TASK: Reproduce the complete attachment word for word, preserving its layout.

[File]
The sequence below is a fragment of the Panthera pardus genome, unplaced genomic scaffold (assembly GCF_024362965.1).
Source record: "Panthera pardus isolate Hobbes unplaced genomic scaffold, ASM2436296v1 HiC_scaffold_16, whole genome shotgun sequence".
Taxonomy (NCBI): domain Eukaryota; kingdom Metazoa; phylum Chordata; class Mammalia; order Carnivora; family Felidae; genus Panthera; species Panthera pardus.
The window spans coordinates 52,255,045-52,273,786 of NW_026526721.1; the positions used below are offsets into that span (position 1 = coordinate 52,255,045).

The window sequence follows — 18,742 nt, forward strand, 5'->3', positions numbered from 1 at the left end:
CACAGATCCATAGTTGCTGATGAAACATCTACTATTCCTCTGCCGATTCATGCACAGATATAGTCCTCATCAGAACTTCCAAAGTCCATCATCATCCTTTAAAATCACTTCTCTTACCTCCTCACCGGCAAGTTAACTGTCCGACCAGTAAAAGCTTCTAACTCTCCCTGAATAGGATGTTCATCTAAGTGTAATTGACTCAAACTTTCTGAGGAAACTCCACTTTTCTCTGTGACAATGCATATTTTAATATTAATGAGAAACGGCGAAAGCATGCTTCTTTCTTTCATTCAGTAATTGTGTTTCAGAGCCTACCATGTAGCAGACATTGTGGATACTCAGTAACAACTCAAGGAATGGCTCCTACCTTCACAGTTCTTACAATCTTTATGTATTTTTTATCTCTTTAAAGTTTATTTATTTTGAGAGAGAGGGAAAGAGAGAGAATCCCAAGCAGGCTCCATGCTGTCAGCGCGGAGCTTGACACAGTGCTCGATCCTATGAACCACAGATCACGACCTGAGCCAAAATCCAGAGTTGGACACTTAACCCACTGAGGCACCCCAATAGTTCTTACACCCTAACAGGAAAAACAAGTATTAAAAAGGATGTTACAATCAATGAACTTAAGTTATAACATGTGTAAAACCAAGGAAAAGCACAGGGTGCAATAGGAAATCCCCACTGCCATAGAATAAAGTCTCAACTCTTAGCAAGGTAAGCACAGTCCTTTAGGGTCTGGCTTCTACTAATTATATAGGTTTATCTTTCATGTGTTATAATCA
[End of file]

The sequence below is a fragment of the Panthera pardus genome, unplaced genomic scaffold (assembly GCF_024362965.1).
Source record: "Panthera pardus isolate Hobbes unplaced genomic scaffold, ASM2436296v1 HiC_scaffold_16, whole genome shotgun sequence".
Taxonomy (NCBI): domain Eukaryota; kingdom Metazoa; phylum Chordata; class Mammalia; order Carnivora; family Felidae; genus Panthera; species Panthera pardus.
The window spans coordinates 52,255,045-52,273,786 of NW_026526721.1; the positions used below are offsets into that span (position 1 = coordinate 52,255,045).

The window sequence follows — 18,742 nt, forward strand, 5'->3', positions numbered from 1 at the left end:
CACAGATCCATAGTTGCTGATGAAACATCTACTATTCCTCTGCCGATTCATGCACAGATATAGTCCTCATCAGAACTTCCAAAGTCCATCATCATCCTTTAAAATCACTTCTCTTACCTCCTCACCGGCAAGTTAACTGTCCGACCAGTAAAAGCTTCTAACTCTCCCTGAATAGGATGTTCATCTAAGTGTAATTGACTCAAACTTTCTGAGGAAACTCCACTTTTCTCTGTGACAATGCATATTTTAATATTAATGAGAAACGGCGAAAGCATGCTTCTTTCTTTCATTCAGTAATTGTGTTTCAGAGCCTACCATGTAGCAGACATTGTGGATACTCAGTAACAACTCAAGGAATGGCTCCTACCTTCACAGTTCTTACAATCTTTATGTATTTTTTATCTCTTTAAAGTTTATTTATTTTGAGAGAGAGGGAAAGAGAGAGAATCCCAAGCAGGCTCCATGCTGTCAGCGCGGAGCTTGACACAGTGCTCGATCCTATGAACCACAGATCACGACCTGAGCCAAAATCCAGAGTTGGACACTTAACCCACTGAGGCACCCCAATAGTTCTTACACCCTAACAGGAAAAACAAGTATTAAAAAGGATGTTACAATCAATGAACTTAAGTTATAACATGTGTAAAACCAAGGAAAAGCACAGGGTGCAATAGGAAATCCCCACTGCCATAGAATAAAGTCTCAACTCTTAGCAAGGTAAGCACAGTCCTTTAGGGTCTGGCTTCTACTAATTATATAGGTTTATCTTTCATGTGTTATAATCA